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Title: Alarin but not its alternative-splicing form, GALP (Galanin-like peptide) has antimicrobial activity

Highlights: • Alarin inhibits the growth of E. coli but not S. aureus. • Alarin’s potency is comparable to LL-37 in inhibiting the growth of E. coli. • Alarin can cause bacterial membrane blebbing. • Alalin does not induce hemolysis on erythrocytes. -- Abstract: Alarin is an alternative-splicing form of GALP (galanin-like peptide). It shares only 5 conserved amino acids at the N-terminal region with GALP which is involved in a diverse range of normal brain functions. This study seeks to investigate whether alarin has additional functions due to its differences from GALP. Here, we have shown using a radial diffusion assay that alarin but not GALP inhibited the growth of Escherichia coli (strain ML-35). The conserved N-terminal region, however, remained essential for the antimicrobial activity of alarin as truncated peptides showed reduced killing effect. Moreover, alarin inhibited the growth of E. coli in a similar potency as human cathelicidin LL-37, a well-studied antimicrobial peptide. Electron microscopy further showed that alarin induced bacterial membrane blebbing but unlike LL-37, it did not cause hemolysis of erythrocytes. In addition, alarin is only active against the gram-negative bacteria, E. coli but not the gram-positive bacteria, Staphylococcus aureus. Thus, these data suggest that alarinmore » has potentials as an antimicrobial and should be considered for the development in human therapeutics.« less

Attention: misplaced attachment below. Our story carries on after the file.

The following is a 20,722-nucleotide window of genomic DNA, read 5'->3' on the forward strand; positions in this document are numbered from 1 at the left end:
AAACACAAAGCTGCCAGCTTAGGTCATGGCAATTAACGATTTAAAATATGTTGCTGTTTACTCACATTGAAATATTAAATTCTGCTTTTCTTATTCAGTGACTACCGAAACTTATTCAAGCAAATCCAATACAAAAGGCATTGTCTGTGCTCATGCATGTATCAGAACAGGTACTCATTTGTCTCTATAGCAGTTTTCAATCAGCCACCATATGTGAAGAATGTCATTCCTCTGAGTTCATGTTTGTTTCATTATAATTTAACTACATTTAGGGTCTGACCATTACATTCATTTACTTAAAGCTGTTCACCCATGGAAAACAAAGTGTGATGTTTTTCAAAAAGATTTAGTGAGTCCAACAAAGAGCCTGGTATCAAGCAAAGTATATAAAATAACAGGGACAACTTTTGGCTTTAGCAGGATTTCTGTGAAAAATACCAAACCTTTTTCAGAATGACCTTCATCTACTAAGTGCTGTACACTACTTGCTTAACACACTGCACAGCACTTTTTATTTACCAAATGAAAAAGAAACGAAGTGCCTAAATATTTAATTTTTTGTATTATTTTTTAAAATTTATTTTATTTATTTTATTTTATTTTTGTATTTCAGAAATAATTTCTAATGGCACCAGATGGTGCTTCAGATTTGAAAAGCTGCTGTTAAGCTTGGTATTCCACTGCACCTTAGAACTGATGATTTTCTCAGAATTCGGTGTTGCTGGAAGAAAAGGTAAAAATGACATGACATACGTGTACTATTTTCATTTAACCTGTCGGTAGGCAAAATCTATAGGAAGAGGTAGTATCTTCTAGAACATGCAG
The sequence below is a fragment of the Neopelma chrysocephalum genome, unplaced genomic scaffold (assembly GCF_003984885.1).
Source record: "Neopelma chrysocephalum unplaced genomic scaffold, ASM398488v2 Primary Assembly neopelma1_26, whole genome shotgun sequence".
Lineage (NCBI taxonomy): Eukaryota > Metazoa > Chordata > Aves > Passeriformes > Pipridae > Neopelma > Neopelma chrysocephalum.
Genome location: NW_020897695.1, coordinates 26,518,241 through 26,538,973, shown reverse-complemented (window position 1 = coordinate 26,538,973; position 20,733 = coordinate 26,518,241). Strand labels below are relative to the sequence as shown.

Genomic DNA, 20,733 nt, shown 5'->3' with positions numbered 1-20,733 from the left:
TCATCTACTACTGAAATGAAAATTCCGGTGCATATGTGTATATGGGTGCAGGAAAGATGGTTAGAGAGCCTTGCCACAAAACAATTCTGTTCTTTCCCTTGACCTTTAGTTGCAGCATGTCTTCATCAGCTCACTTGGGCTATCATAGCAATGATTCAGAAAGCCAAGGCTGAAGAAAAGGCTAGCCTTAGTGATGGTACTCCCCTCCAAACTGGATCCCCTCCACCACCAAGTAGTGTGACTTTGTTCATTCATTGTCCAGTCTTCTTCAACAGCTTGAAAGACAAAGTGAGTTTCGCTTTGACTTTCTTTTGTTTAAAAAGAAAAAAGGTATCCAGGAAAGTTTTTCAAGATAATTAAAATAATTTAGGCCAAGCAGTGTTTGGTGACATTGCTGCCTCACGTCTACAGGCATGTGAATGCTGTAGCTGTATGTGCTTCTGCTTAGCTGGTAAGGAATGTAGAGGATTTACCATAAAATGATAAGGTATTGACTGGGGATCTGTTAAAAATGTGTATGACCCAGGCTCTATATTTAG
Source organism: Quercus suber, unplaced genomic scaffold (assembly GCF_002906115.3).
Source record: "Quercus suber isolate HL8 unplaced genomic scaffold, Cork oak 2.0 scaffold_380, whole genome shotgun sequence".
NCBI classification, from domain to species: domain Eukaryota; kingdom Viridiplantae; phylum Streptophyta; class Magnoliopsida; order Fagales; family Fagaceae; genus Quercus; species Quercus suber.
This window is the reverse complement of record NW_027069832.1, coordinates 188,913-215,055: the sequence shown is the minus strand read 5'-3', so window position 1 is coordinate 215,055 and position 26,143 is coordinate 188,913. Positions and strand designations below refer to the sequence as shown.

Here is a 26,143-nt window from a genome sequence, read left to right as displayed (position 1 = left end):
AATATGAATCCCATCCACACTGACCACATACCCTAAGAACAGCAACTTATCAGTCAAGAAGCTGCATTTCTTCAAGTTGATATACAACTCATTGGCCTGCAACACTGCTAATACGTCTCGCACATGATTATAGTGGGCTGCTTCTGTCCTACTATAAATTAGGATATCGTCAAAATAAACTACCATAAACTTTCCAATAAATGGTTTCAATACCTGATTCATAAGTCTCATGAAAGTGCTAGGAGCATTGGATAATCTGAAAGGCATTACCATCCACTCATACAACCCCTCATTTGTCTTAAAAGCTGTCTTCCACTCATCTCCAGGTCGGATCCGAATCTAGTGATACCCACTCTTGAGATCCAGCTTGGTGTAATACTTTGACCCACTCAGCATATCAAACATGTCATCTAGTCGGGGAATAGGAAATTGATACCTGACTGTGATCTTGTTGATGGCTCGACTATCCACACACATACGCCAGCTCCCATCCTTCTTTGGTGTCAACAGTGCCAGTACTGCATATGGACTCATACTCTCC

Authors:
 [1] ;  [2] ;  [3] ;  [4] ;  [5] ;  [6] ;  [7] ;  [8] ;  [9]
  1. Department of Bacteriology, Institute of Tropical Medicine, Nagasaki University, Nagasaki 8528523 (Japan)
  2. Department of Pharmacology, Faculty of Medicine, University of Malaya, 50603 Kuala Lumpur (Malaysia)
  3. Department of Applied Biochemistry, Institute of Glycoscience, Tokai University, Kanagawa 2591292 (Japan)
  4. Department of Bioscience, Faculty of Bioscience, Nagahama Institute of Bio-Science and Technology, Shiga 5260829 (Japan)
  5. Electron Microscopy Shop Central Laboratory, Institute of Tropical Medicine, Nagasaki University, Nagasaki 8528523 (Japan)
  6. Institute Pedro Kouri, Havana (Cuba)
  7. Division of Cytokine Signaling, Graduate School of Biomedical Sciences, Nagasaki University, Nagasaki 8528523 (Japan)
  8. Department of Pathology, Institute of Tropical Medicine, Nagasaki University, Nagasaki 8528523 (Japan)
  9. Kenya Research Station, Institute of Tropical Medicine, Nagasaki University, Nagasaki 8528523 (Japan)
Publication Date:
OSTI Identifier:
22239568
Resource Type:
Journal Article
Resource Relation:
Journal Name: Biochemical and Biophysical Research Communications; Journal Volume: 434; Journal Issue: 2; Other Information: Copyright (c) 2013 Elsevier Science B.V., Amsterdam, The Netherlands, All rights reserved.; Country of input: International Atomic Energy Agency (IAEA)
Country of Publication:
United States
Language:
English
Subject:
60 APPLIED LIFE SCIENCES; AMINO ACIDS; BRAIN; ELECTRON MICROSCOPY; ERYTHROCYTES; ESCHERICHIA COLI; HEMOLYSIS; PEPTIDES; SPLICING; STAPHYLOCOCCUS